Much like MF Doom, British producer ZOMBY has become somewhat of an urban legend. Whether it’s the amount of music he records, the outfits he DJs in or whether that’s even him you see playing to a crowd of partygoers, there’s nothing that can really be proven about the enigmatic artist. For most, that’s part of his appeal. For ZOMBY, it’s the way he wants to be known – simply for his sound. Life + Times recently caught up with him to talk dubstep, the rave scene and getting on with Animal Collective‘s All Tomorrow’s Parties line up.
Life + Times: Who are you?
ZOMBY: The Bad Batman, Evil Superman, Dr. Doom, The Joker and Lex Luger.
L+T: How long have you been making music?
ZOMBY: My dad was a songwriter so ever since, I guess. I can remember hitting keys and asking what things to do etc., but I caught my own wave around 2006.
L+T: Would you call your style “dubstep” or is that something that’s been heaped on you?
ZOMBY: Everything coming out the UK instrumentally since 2005 is deemed dubstep regardless. Really, it’s not something I worry about. I like certain artists and whatever, I don’t deal with genres so much.
L+T: You’re on Animal Collective’s All Tomorrow’s Parties line up later this month. How did that come about?
ZOMBY: Since I released Where Were U In 92? in 2008, they’ve been contacting me about working together and playing shows so it happened pretty naturally I guess.
L+T: What was the first record you ever bought?
ZOMBY: Fuck knows. Probably something by Prince. “Gett Off” or “Cream’”or something. By the time I was out shopping with my friends, buying records, it was the era of hardcore. We’d spend most days in record shops and in front of Technics [turntables].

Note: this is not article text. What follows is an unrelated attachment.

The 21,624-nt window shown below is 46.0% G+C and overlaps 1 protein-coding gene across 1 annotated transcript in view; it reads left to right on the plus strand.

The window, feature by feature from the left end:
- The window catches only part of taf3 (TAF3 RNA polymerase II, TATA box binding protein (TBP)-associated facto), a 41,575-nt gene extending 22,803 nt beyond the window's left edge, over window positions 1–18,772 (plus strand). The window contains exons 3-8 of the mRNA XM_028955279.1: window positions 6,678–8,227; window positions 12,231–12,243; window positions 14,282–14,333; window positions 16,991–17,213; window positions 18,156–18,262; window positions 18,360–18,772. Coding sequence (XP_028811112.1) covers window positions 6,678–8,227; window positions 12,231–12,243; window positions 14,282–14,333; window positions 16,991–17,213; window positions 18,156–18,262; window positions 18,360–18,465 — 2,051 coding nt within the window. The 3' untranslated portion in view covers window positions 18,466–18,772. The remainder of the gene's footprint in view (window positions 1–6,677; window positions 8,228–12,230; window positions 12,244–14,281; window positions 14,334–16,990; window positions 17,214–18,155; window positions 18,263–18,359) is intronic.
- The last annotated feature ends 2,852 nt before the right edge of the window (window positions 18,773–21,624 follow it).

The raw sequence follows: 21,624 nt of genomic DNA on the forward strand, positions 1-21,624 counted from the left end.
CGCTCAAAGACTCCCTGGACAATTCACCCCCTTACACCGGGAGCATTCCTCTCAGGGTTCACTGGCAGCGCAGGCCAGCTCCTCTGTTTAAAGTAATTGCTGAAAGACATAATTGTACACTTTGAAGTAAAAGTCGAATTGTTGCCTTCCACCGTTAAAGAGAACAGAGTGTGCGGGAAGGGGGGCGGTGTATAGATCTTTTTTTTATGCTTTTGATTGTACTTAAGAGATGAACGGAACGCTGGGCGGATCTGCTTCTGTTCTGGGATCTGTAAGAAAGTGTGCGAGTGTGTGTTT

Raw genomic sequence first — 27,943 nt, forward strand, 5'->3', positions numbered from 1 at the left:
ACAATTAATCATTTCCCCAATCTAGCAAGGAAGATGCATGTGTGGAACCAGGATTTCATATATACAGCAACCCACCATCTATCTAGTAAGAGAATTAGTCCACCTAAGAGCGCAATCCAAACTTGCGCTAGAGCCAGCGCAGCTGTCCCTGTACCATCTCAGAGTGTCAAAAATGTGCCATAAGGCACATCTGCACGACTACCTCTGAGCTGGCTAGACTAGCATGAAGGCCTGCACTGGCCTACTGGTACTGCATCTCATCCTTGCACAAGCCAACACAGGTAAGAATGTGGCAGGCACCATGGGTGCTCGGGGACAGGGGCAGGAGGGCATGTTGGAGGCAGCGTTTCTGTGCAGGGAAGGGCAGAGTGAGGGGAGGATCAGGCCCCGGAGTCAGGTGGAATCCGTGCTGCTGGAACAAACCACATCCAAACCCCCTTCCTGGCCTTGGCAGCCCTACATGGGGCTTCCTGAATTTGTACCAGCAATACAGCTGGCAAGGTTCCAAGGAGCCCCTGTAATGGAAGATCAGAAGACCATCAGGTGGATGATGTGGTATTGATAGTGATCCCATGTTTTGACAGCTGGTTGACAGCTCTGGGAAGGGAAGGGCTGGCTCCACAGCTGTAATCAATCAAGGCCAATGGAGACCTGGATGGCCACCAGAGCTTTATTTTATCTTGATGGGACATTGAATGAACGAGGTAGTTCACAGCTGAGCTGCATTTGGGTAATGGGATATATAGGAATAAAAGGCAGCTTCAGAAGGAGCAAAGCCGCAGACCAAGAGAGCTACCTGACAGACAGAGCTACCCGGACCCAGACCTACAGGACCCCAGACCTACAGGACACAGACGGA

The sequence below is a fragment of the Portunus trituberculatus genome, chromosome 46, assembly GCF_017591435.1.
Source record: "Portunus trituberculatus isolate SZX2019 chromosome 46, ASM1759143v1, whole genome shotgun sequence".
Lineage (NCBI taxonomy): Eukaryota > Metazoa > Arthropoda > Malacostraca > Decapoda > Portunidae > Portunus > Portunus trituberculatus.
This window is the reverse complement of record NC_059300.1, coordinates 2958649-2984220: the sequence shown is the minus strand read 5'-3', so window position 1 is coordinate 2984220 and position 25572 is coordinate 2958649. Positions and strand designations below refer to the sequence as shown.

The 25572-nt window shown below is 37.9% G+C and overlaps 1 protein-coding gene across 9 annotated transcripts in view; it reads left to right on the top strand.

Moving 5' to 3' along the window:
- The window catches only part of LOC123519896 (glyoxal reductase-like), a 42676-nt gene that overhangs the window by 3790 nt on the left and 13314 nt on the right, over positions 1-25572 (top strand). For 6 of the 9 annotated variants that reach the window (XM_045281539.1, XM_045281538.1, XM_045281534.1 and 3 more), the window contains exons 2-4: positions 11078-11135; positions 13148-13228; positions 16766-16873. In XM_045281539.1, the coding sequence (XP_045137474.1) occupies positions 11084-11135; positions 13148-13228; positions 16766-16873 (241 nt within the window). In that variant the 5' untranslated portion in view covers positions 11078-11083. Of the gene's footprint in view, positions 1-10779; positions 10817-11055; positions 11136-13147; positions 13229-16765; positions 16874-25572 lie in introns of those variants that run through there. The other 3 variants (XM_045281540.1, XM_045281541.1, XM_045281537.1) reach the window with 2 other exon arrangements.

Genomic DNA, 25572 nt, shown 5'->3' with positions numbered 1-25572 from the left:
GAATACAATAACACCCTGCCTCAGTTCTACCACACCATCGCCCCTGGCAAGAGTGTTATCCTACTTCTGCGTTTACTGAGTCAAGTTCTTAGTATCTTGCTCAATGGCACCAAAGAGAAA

L+T: What do you use to make your music?
ZOMBY: Amnesia haze… Lemon haze… Silver haze… Blueberry cheese, etc.
L+T: What’s the most interesting event you’ve played?
ZOMBY: I love Europe, but LA was cool. Moscow is a gnarly city.
L+T: If this was the early 90′s rave scene, how would be people have discovered your music?
ZOMBY: Same as now. I make it, it goes on pirate radio and raves, and people buy it. It’s still the same interaction. Just now with the internet, the format to buy is mp3 but that makes no difference to the journey of the music.
L+T: Also, what if this was the early 90′s rave scene?
ZOMBY: It nearly is.
L+T: What’s your ultimate goal?
ZOMBY: Kate Moss.
L+T: You’re one of the most private artists out there that uses the Internet as a medium. How is that possible?
ZOMBY: Well, I don’t socially network on Facebook or Twitter or whatever. I might browse some websites but I dont really socially interact online. Its always struck me as a strange thing to take seriously as its completely unvalidated in any sense of reality.
L+T: Tell us a story.
To Mercy, Pity, Peace, and Love
all pray in their distress,
and to these virtues of delight
return their thankfulness.
For Mercy, Pity, Peace, and Love
is God our Father dear;
and Mercy, Pity, Peace, and Love
is Man, his Child and care.
For Mercy has a human heart,
Pity, a human face,
and Love, the human form divine.
and Peace, the human dress.
Then every man, of every clime,
that prays in his distress,
prays to the human form divine,
Love, Mercy, Pity, Peace.
And all must love the human form,
in heathen, Turk or Jew;
where Mercy, Love, and Pity dwell,
there God is dwelling too.